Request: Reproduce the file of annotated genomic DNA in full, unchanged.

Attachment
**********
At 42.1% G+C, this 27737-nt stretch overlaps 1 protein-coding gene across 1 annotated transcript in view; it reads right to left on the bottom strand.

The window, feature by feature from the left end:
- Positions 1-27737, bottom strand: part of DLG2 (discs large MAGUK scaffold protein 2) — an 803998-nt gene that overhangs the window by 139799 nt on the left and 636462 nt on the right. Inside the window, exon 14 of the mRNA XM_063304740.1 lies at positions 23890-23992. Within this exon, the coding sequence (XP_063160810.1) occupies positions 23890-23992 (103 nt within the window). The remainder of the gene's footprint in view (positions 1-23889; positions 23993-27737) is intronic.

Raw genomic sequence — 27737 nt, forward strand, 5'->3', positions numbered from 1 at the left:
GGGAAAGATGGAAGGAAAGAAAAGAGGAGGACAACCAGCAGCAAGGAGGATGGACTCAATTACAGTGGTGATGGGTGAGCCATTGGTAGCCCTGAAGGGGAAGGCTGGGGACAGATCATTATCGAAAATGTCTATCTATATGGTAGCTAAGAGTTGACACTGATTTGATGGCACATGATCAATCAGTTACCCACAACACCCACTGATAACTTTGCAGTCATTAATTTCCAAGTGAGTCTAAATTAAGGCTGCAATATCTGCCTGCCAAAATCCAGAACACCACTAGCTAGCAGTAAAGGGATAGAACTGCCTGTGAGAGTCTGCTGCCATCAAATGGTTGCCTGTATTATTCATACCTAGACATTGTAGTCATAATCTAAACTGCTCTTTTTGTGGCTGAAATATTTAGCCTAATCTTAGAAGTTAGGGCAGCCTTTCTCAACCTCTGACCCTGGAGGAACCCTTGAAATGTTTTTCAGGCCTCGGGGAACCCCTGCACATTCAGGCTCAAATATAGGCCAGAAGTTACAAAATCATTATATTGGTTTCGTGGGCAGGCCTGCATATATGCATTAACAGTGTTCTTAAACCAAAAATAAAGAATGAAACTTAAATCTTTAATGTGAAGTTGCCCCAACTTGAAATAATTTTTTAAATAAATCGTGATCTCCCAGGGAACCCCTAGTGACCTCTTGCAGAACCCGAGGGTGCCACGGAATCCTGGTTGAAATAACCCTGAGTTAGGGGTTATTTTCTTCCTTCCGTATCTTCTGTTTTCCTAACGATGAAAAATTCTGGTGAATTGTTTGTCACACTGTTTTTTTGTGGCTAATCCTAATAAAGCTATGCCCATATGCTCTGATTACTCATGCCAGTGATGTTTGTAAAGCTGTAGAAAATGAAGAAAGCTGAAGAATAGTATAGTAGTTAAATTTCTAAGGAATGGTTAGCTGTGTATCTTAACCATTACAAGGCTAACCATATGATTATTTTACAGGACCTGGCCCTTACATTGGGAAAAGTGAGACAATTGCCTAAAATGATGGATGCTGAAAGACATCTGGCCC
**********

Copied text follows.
At 42.1% G+C, this 27737-nt stretch overlaps 1 protein-coding gene across 1 annotated transcript in view; it reads right to left on the bottom strand.

The window, feature by feature from the left end:
- Positions 1-27737, bottom strand: part of DLG2 (discs large MAGUK scaffold protein 2) — an 803998-nt gene that overhangs the window by 139799 nt on the left and 636462 nt on the right. Inside the window, exon 14 of the mRNA XM_063304740.1 lies at positions 23890-23992. Within this exon, the coding sequence (XP_063160810.1) occupies positions 23890-23992 (103 nt within the window). The remainder of the gene's footprint in view (positions 1-23889; positions 23993-27737) is intronic.

Raw genomic sequence — 27737 nt, forward strand, 5'->3', positions numbered from 1 at the left:
GGGAAAGATGGAAGGAAAGAAAAGAGGAGGACAACCAGCAGCAAGGAGGATGGACTCAATTACAGTGGTGATGGGTGAGCCATTGGTAGCCCTGAAGGGGAAGGCTGGGGACAGATCATTATCGAAAATGTCTATCTATATGGTAGCTAAGAGTTGACACTGATTTGATGGCACATGATCAATCAGTTACCCACAACACCCACTGATAACTTTGCAGTCATTAATTTCCAAGTGAGTCTAAATTAAGGCTGCAATATCTGCCTGCCAAAATCCAGAACACCACTAGCTAGCAGTAAAGGGATAGAACTGCCTGTGAGAGTCTGCTGCCATCAAATGGTTGCCTGTATTATTCATACCTAGACATTGTAGTCATAATCTAAACTGCTCTTTTTGTGGCTGAAATATTTAGCCTAATCTTAGAAGTTAGGGCAGCCTTTCTCAACCTCTGACCCTGGAGGAACCCTTGAAATGTTTTTCAGGCCTCGGGGAACCCCTGCACATTCAGGCTCAAATATAGGCCAGAAGTTACAAAATCATTATATTGGTTTCGTGGGCAGGCCTGCATATATGCATTAACAGTGTTCTTAAACCAAAAATAAAGAATGAAACTTAAATCTTTAATGTGAAGTTGCCCCAACTTGAAATAATTTTTTAAATAAATCGTGATCTCCCAGGGAACCCCTAGTGACCTCTTGCAGAACCCGAGGGTGCCACGGAATCCTGGTTGAAATAACCCTGAGTTAGGGGTTATTTTCTTCCTTCCGTATCTTCTGTTTTCCTAACGATGAAAAATTCTGGTGAATTGTTTGTCACACTGTTTTTTTGTGGCTAATCCTAATAAAGCTATGCCCATATGCTCTGATTACTCATGCCAGTGATGTTTGTAAAGCTGTAGAAAATGAAGAAAGCTGAAGAATAGTATAGTAGTTAAATTTCTAAGGAATGGTTAGCTGTGTATCTTAACCATTACAAGGCTAACCATATGATTATTTTACAGGACCTGGCCCTTACATTGGGAAAAGTGAGACAATTGCCTAAAATGATGGATGCTGAAAGACATCTGGCCC